It’s gotten to the point where you have to resist slamming a movie for existing in the exhausted genre it does, a surmounting problem that grows only every few months. The “Superhero” picture has become the dominatrix of the movie world, whipping tentpoles into submission and handcuffing them to dull conventions and story structures. Not only has this led to an intense over-saturation of superhero movies, but even this past Star Trek bore an annoying symmetry to the superhero flick. It gets boring, and it becomes a temptation to secretly pray characters erupt into song and dance with Thor star Tom Hiddleston taking center stage, falling to his knees, and singing “I dreamed a dream in time gone by.” Luckily, The Dark World is, if nothing else, extremely confident in its grand ambitions. It’s also extremely fun.
Though, you wouldn’t know it from looking at the premise, or even during the opening half hour. The film picks up pretty quickly after The Avengers, finding Thor and company facing off against Malekith, the worst villain in Marvel movie history. Doctor Who star Christopher Eccleston took the part, and I hope his performance was severed from the film (which was the case with Mickey Rourke in Iron Man 2) rather than think the loved actor took on a role this piss poor for a cash in. If there was a magic eight ball of cliche villain phrases, it was shaken for every line of dialogue he uses in the entire movie, which he’s barely in. It really undercuts tension from the start, and the film relies on the successes of the film’s other parts to work. For instance, Chris Hemsworth leads a mostly great cast, and still proves why he was perfectly cast as the title character. That said, Natalie Portman’s so-so performance as the love interest Jane still doesn’t work.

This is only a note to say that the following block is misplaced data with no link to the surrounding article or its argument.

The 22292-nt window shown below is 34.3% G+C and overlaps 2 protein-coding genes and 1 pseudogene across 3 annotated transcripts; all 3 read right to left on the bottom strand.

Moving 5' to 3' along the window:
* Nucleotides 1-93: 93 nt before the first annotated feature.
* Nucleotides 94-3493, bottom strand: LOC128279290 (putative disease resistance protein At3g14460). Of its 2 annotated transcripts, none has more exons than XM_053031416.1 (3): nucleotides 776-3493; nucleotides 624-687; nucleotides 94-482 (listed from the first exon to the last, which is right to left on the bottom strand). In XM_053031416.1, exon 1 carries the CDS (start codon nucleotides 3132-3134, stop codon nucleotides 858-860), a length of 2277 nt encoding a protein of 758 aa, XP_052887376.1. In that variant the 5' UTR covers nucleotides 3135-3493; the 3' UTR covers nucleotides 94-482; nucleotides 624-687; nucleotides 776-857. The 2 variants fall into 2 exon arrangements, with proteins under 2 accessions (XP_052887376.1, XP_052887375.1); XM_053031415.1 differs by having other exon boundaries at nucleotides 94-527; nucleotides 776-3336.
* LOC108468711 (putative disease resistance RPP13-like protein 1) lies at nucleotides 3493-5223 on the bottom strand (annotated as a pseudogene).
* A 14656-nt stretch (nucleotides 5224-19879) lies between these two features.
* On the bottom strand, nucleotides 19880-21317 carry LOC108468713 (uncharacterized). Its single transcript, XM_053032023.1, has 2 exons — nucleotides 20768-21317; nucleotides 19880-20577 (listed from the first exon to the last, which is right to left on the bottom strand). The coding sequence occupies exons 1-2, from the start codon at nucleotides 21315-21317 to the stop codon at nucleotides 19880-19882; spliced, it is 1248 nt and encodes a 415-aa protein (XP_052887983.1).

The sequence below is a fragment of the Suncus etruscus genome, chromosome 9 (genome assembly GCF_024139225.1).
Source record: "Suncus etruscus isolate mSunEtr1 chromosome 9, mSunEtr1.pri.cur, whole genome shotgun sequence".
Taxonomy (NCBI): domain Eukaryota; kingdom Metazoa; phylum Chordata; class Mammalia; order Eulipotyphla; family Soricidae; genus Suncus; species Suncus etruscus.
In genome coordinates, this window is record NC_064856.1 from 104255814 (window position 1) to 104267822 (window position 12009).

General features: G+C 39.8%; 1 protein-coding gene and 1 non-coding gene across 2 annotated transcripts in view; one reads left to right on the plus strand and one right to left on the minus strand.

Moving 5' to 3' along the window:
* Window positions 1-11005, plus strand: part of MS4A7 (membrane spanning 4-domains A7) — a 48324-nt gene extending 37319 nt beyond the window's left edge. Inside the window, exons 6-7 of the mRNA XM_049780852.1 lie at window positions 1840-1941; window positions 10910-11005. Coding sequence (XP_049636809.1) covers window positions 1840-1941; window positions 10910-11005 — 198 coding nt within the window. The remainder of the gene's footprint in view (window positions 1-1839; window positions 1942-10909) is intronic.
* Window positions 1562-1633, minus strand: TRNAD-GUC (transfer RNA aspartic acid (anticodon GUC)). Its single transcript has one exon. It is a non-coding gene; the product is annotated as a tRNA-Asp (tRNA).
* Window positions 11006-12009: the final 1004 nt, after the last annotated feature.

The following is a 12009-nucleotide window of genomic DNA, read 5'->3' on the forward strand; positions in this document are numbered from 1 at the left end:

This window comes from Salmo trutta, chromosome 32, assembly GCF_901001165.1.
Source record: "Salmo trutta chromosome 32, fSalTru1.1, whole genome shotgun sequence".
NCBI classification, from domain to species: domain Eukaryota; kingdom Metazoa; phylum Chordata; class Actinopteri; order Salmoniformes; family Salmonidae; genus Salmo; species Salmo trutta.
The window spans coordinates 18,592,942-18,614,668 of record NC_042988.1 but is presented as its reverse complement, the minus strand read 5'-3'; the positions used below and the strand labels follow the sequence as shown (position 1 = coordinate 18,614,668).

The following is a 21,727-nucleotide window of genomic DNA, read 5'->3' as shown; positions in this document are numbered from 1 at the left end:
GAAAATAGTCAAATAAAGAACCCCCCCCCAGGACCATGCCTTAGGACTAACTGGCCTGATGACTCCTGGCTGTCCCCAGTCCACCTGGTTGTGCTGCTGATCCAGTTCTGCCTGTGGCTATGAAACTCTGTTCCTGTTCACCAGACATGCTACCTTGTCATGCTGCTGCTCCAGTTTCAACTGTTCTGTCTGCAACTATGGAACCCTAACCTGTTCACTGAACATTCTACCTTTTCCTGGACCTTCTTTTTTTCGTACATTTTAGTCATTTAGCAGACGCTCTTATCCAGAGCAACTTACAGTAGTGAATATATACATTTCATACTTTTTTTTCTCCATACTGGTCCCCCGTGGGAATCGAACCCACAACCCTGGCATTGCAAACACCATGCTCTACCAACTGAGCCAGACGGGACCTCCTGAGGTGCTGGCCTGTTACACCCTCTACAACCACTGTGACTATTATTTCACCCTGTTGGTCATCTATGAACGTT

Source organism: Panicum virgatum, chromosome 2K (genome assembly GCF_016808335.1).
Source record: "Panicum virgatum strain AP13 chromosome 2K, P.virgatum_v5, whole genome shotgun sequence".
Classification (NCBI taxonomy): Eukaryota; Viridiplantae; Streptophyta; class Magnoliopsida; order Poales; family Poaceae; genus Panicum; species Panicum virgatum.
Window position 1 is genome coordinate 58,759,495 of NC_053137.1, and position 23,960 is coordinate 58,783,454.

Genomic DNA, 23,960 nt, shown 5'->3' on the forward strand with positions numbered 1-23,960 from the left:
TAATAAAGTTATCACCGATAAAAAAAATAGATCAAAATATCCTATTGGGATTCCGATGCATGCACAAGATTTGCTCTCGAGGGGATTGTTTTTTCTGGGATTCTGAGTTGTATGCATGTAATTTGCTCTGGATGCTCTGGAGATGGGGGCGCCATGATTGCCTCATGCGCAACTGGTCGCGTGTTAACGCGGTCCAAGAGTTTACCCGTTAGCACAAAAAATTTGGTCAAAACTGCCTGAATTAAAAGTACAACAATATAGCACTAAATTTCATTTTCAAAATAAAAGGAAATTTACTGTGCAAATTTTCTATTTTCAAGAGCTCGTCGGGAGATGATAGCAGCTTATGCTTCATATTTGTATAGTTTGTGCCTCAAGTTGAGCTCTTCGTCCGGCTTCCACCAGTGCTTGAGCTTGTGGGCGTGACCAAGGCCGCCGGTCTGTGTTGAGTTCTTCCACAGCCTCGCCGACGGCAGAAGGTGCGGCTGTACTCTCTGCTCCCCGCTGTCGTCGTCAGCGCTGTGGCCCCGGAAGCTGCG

A major problem with her role in Dark World has been seemingly unaddressed by the mainstream media thus far: Jane’s story arc is dangerously close to misogynistic. The god of lightning left Jane without contact since the first film, so two years, and Jane apparently went into a state of catatonic mourning that lasted almost the entire span of time in between films. The Kat Dennings character chides her for spending most days in a bath robe and forgetting she used to use scientific instruments, indicating a total life shut down due to a boyfriend running off. Worse still, she’s warmly back in his arms mere minutes after reuniting. Gutless. In the press, Natalie Portman has spoken of Jane with a quasi-feminist vibe, and while intelligent self-capable women are rare in the tentpole movies, Jane’s role in Dark World is one of the worst offenders. Somehow pretending to make a feminist statement and failing miserably is more maddening than staying ignorant. Anyway, Chris Hemsworth still shows he perfectly cast, and gives the romance what meaning it has. It isn’t much, but it helps.
Critics compared the latest marvel flick to Game of Thrones and The Lord of the Rings, and while both comparisons are appropriate—and in this case earned, the world-building and sense of palpable mythology is excellent —Thor: The Dark World was more reminiscent of another recent film: the recent superhero release Man of Steel. Science fiction played a big part in Zack Snyder’s preamble to the Justice League, and it was the first superhero film to reach out to a segregated genre and enthusiastically adopt its traditions. I say enthusiastically, because the first Thor’s effort to incorporate elements of the fantasy fell flat thanks to glossy computer effects and a contradictorily small scale, and The Dark World rises where these past films could not. There are moments of full-out sci-fi glee, such as thrilling starcraft chase sequences right out of a classic space opera, or the blue star charts seen in Prometheus. In fact, the action is great all around, and the third act has a genuinely inventive sequence that had my theater cheering. It’s a crowd pleasing movie, probably more so than many of Marvel’s other releases.The pitch-perfect humor of the first film wasn’t traded in with the dark-dark-dark tone the film tries to establish, and there’s a well-struck combo between the two. It's entirely due to Sopranos and Game of Thrones alum director Alan Taylor. This is personified by the spirited swagger of the opening war sequences, and it continues throughout the picture. It’s never more evident than when fangirl favorite Tom Hiddleston is on screen. It’s his best performance in the franchise yet, he’s finally given the chance to play the strengths of the character, and the screenplay does justice to Loki being the god of trickery rather than the sneering weasel seen in The Avengers. Loki and Thor’s time together on screen is one of this year’s cinematic delicacies, and fans will eat it up. I did.